Warren Buffett’s Metric Says BUY!

February 4th, 2009  |  Published in Investing  |  1 Comment


Famed investor Warren Buffett has a metric that says the best time to buy stocks is when the total market value of U.S. stocks is 70-80% of the output of the U.S. economy, the gross national product. Stock quotes are the source of this information.

Well, that’s where stocks were in late January, when the ratio was 75%. Nothing about that reversion to sanity surprises Buffett, who told Fortune that the shift in the ratio reminds him of investor Ben Graham’s statement about the stock market: “In the short run it’s a voting machine, but in the long run it’s a weighing machine.”

Buffett’s metric says it’s time to buy [Yahoo Finance]

Copycat Portfolios Are Dangerous

September 24th, 2008  |  Published in Investing  |  4 Comments

A recent Yahoo Finance article about copycat investing discusses the dangers of copycat investing, that is, copying the investment portfolios of some successful investors like Warren Buffett. It lists asset diversity, investment horizons, institutional knowledge/research, and cost as the main reasons why copy someone else may be a bad idea.

I personally think that asset diversity and investment horizons, the first two dangers they list, are the most important reasons why you shouldn’t simply copy someone else’s, especially someone as big of an institution as Berkshire Hathaway. Since you probably won’t have Buffett’s deep pockets, you won’t be able to buy enough of each of his assets to overcome the transaction costs. If you can’t buy the whole portfolio, you’re really just gambling with a little added information because Buffett is counting on the entire portfolio increasing, not each and every individual investment.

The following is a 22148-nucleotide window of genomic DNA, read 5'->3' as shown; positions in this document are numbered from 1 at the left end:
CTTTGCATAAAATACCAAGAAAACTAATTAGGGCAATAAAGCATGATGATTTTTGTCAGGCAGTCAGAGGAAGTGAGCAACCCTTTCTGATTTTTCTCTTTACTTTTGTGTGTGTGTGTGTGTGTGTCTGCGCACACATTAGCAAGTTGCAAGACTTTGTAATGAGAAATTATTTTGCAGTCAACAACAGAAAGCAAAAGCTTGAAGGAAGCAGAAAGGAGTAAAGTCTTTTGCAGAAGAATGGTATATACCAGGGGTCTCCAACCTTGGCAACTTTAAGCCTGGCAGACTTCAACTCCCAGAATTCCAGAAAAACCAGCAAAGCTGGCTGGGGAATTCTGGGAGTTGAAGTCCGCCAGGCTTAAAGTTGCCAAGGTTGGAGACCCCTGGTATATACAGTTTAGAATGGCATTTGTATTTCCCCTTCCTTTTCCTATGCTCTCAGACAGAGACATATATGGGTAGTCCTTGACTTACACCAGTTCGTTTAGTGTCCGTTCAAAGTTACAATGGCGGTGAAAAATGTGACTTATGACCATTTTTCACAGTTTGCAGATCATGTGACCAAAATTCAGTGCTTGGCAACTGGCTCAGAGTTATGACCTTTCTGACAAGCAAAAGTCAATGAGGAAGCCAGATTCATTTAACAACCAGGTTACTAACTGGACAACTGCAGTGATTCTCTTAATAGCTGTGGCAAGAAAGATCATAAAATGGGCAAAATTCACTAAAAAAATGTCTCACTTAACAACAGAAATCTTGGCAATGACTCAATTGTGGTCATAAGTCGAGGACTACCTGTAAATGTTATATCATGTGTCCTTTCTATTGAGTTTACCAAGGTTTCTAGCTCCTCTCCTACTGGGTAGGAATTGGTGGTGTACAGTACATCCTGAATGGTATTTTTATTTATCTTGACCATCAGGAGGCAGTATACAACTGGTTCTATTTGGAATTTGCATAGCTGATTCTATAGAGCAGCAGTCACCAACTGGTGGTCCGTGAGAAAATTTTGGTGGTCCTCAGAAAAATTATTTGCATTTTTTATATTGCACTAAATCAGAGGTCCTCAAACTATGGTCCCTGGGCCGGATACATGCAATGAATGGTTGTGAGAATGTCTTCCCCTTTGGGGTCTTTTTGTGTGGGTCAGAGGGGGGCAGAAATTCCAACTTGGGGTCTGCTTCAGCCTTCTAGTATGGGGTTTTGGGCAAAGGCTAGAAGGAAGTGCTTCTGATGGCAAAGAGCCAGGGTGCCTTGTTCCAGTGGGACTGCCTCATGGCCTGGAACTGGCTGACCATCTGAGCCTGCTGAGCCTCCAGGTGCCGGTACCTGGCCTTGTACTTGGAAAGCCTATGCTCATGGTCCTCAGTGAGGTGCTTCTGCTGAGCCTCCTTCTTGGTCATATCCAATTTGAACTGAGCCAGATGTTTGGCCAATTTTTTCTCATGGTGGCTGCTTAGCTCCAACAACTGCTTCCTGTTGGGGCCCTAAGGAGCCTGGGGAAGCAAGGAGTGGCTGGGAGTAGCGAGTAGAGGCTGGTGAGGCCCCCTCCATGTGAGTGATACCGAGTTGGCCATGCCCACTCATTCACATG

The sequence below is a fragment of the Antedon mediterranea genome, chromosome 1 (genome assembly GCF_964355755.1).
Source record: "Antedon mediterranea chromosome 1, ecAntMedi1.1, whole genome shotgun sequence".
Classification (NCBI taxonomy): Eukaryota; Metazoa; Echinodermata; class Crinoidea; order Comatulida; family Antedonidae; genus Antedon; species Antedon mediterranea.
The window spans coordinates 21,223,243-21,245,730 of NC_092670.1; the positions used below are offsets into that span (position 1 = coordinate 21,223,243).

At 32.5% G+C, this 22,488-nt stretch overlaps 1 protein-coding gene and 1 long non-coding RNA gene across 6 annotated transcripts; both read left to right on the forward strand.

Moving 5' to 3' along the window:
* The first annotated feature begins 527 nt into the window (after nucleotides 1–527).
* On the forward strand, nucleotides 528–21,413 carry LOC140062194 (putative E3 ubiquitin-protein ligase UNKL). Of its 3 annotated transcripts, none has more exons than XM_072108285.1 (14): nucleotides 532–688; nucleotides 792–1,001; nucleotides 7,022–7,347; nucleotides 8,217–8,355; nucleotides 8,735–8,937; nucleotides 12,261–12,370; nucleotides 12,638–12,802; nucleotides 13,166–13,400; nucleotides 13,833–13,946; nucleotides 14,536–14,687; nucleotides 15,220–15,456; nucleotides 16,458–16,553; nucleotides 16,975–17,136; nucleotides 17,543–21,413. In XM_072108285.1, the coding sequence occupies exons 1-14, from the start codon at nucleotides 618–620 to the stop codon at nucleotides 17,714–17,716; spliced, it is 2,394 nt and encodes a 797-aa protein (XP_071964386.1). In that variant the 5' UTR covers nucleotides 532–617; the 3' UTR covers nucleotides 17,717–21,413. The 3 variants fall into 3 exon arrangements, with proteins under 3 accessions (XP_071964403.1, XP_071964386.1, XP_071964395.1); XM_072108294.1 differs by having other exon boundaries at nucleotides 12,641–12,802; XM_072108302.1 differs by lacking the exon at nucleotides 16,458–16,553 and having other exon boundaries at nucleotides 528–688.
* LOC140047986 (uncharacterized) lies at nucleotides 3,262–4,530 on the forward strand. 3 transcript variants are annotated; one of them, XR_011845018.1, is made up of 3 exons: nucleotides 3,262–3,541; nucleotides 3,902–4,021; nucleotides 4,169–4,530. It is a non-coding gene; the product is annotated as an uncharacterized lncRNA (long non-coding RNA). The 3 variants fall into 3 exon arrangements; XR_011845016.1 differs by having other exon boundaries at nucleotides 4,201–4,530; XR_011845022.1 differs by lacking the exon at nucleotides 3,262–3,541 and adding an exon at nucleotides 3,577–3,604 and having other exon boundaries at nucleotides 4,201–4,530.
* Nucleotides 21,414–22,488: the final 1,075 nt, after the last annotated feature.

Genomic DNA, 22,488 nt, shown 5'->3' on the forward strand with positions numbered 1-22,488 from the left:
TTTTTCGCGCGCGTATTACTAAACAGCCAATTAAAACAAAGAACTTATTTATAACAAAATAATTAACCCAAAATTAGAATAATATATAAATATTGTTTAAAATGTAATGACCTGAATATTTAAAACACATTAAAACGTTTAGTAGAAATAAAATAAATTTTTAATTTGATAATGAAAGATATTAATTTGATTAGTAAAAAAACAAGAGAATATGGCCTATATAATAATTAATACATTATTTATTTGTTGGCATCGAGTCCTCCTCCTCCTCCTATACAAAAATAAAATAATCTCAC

Secondly, investment horizons for a large firm like Berkshire is different than your horizon. It’s funny, despite what people say, most want to see a stock appreciate within the first 12-24 months. This is backed by a 2001 study: “In fact, according to an often-cited November 2001 study by Gavin Quill (a senior vice president and director of research studies at Financial Research Corporation, a financial services research and consulting firm), mutual fund holding periods in 2000 were only about three years! That is well shy of the more than 30 years that Berkshire Hathaway has owned shares of Washington Post Company. In other words, on average, institutions seem to have much more patience than their individual-investor counterparts do.”

So, read his books and learn how he picks his choices, but don’t try to copy each and every one.

Four Investment Tips from Tom Gayner

August 20th, 2008  |  Published in Investing  |  1 Comment

Tom Gayner is the Chief Investment Officer of Markel and one of the premier investors in the world. He’s so good that Legg Mason’s Bill Miller, a phenom in his own right, said that Gayner would make the perfect CIO at Berkshire Hathaway. Gayner has four investment tips gleaned from his comments by the Motley Fool:

  • Invest in profitable businesses with good returns on capital.
  • Find honest and talented management with capital discipline.
  • Seek out companies with attractive opportunities to reinvest their capital.
  • Buy at a fair price.

It sounds like simple advice but the bottom line is that many people ignore it because they want to hit home runs, rather than doing something more repeatable (and reliable). Those four ideas also happen to coincide very closely with the ideas Berkshire Hathaway’s Warren Buffett has been saying for years. When Buffett was chastised for missing the whole tech boom, he commented that he couldn’t understand the insane valuations and so he bought what he understood. I don’t remember many people mentioning that he missed the bust too.

As for Gayner and Markel:

Through 2007, Markel’s equity portfolio returned 10.7% annually over the previous 10 years, a track record far outpacing the performance of the S&P 500. Though Markel’s equity portfolio has fallen by nearly 15% through the first half of 2008, the kind of market environment we’ve been in provides fertile ground for snatching shares of high-quality companies. In Markel’s last conference call, Gayner remarked, “I’ve never experienced this high-quality approach as out of favor as it is right now, especially since valuations were historically reasonable for these firms as we entered the year.”

Simple Lessons From an Investing Genius [Fool.com]